Page 230 - Jewish Book Annual Volume 24

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J
e w i s h
B
o o k
A
n n u a l
“Szajkowski records what appears to be every nook and hamlet
where Jews resided in France, voluntarily and involuntarily,
between 1939 and 1945. Hence the name
Gazetteer.
He presents
demographic as well as geographic data. His modest ‘Introduc­
tion to Some Problems in Writing the History of the Jews in
France during World War I I ’ brings out many pertinent lessons
for the historian.
“Because of the lack of time, I will concentrate on a few points.
“Let us take, for example, the problem of the
Judenrat.
We
are apt to forget the principal fact that the Germans would deal
only with Jewish community representatives and not with indi­
vidual Jews. There was no choice. Szajkowski traces minutely
the history of the French version of the
Judenrat.
“A second point: We live in an age of unbalanced integration
in the Jewish and general culture, with an educational lag in
Jewish background that makes the Jews perhaps the most cultur­
ally underprivileged group in American life. Jewishly decultured
Jews have lost the meaning of religious convictions and with it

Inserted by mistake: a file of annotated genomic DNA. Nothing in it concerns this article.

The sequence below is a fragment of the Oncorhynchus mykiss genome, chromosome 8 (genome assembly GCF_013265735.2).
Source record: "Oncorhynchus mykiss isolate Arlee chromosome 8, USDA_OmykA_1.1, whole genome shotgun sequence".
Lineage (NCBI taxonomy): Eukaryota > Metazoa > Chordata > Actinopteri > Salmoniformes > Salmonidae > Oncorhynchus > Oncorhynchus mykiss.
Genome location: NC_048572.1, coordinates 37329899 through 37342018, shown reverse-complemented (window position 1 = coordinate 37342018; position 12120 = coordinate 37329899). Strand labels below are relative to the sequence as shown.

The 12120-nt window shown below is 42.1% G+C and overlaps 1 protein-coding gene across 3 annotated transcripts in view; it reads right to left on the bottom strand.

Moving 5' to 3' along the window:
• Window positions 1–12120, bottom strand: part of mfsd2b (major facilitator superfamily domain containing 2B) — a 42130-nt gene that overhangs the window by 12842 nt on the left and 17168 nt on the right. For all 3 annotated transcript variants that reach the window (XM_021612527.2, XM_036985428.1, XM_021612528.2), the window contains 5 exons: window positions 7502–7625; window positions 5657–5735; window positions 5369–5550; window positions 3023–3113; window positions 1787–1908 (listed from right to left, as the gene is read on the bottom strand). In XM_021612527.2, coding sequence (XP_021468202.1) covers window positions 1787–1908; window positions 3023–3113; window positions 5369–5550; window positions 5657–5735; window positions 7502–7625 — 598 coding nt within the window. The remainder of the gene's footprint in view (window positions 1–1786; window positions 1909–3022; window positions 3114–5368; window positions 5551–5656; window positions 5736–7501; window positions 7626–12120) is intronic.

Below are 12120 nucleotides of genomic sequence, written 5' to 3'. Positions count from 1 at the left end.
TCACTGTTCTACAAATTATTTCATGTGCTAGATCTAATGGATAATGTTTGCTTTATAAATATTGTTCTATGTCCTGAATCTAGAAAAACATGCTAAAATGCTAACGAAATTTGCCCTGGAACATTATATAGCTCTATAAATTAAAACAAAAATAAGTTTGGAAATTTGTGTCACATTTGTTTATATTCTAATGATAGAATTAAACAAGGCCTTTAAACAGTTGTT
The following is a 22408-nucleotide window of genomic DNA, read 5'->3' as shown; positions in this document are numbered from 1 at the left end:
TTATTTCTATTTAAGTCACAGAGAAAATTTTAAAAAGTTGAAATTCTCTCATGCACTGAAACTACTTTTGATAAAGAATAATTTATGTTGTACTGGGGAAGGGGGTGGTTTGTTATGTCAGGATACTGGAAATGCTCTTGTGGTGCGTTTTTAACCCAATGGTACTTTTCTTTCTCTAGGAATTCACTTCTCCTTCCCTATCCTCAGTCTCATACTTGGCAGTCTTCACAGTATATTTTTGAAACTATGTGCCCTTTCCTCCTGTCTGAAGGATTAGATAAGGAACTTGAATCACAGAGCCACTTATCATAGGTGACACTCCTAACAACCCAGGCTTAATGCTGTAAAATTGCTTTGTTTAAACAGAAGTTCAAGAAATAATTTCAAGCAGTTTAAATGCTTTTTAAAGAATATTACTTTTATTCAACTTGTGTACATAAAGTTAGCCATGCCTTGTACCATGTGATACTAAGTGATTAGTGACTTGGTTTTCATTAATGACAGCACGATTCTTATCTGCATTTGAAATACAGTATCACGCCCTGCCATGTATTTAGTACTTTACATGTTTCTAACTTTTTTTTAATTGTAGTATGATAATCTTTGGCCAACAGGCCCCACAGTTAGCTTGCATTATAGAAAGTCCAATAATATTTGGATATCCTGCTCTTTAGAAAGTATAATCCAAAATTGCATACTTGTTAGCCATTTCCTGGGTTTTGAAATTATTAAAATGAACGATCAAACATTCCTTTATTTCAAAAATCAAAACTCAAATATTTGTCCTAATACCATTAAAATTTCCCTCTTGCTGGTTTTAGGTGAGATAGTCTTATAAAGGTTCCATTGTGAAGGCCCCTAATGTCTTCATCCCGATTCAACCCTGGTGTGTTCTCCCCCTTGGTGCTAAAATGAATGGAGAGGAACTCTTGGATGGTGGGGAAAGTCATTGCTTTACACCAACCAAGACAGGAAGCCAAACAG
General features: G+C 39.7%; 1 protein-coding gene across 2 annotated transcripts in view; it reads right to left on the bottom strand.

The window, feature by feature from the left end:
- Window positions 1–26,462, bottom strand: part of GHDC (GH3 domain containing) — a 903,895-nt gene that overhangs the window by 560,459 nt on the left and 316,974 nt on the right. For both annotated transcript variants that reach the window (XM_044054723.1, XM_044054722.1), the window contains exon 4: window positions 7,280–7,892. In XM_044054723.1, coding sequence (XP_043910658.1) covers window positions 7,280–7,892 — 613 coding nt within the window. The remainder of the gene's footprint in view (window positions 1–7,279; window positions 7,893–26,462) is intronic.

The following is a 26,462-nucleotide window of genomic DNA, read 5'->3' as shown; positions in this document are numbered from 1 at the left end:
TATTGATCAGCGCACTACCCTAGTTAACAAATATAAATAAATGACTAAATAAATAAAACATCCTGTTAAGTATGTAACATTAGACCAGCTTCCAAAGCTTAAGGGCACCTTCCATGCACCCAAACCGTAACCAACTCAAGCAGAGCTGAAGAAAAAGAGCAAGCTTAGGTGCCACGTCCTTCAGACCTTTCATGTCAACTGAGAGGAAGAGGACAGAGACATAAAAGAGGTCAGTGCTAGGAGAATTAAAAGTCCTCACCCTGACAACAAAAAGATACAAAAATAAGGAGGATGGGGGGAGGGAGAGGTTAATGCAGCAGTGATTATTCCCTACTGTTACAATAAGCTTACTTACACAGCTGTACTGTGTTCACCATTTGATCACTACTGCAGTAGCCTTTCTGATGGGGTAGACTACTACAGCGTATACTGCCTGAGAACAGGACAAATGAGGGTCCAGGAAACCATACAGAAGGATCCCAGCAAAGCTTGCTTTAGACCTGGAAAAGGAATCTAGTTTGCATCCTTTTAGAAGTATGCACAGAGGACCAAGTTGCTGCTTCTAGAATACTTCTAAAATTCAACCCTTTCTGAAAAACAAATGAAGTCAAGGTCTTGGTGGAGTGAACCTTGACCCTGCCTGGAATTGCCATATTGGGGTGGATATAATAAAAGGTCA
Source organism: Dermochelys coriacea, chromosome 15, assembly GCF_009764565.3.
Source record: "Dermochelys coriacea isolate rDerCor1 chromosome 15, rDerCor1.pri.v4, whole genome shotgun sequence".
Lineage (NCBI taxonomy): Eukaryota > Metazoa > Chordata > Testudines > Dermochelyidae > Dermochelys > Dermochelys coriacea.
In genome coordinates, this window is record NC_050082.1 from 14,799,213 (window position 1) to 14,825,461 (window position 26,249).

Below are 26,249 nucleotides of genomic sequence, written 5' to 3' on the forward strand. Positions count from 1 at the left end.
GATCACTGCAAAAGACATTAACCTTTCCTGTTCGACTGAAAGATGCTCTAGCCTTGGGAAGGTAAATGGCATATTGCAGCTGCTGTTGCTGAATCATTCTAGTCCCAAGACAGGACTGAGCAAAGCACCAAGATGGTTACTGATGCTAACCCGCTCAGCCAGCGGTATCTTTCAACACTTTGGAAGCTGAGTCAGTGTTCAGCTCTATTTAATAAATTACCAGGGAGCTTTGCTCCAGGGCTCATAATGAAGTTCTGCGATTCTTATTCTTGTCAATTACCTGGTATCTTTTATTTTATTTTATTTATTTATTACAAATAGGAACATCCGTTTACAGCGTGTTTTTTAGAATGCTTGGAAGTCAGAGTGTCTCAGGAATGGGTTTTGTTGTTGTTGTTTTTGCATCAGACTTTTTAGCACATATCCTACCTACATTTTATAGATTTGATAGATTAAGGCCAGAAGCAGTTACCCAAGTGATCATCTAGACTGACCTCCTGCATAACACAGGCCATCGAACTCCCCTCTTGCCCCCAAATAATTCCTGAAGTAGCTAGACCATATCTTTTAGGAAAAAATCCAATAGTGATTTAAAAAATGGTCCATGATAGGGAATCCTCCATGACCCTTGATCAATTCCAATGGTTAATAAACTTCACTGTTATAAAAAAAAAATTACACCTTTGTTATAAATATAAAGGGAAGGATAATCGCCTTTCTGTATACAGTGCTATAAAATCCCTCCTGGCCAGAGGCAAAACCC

the appreciation of the significance of
kiddush hashem
for the
sake of profound religious faith. Resistance has many forms. In
defending their own honor, Jews employed guns, pistols, dyna­
mite, whenever they could obtain them. However, the desire to
live, to endure come what may, was also an assertion of faith and
required perhaps even greater bravery than physical defense that
usually brought quick death. Szajkowski presents many examples
of the willingness of pious Jews to carry out the principles of
their faith, regardless of consequences.
“An important writer on the Catastrophe whose word is prac­
tically law among the intellectuals, made the statement that,
unlike some Catholic and Protestant clergymen who went to the
camps to share the plight of the victims, rabbis did not join their
flocks upon the deportations. Szajkowski lists 170 deputy rabbis
in labor and concentration camps, almost all of whom volunteered
for their jobs and were deported.
“Born in Poland, Szajkowski lived in France from 1927 to 1941.
There he was a worker active in the labor movement, and began
his historical researches. He was wounded as a volunteer in the
French army. He smuggled from France to New York the archives
of the YIVO Institute for Jewish Research, including the Dub-
now, Schwartzbard, and Tcherikower collections. He came here
in September
1941
and joined the United States Army as a para­
trooper in the famous AA 82nd Airborne Division. While sta­
tioned in Berlin, he enriched the YIVO archives with many books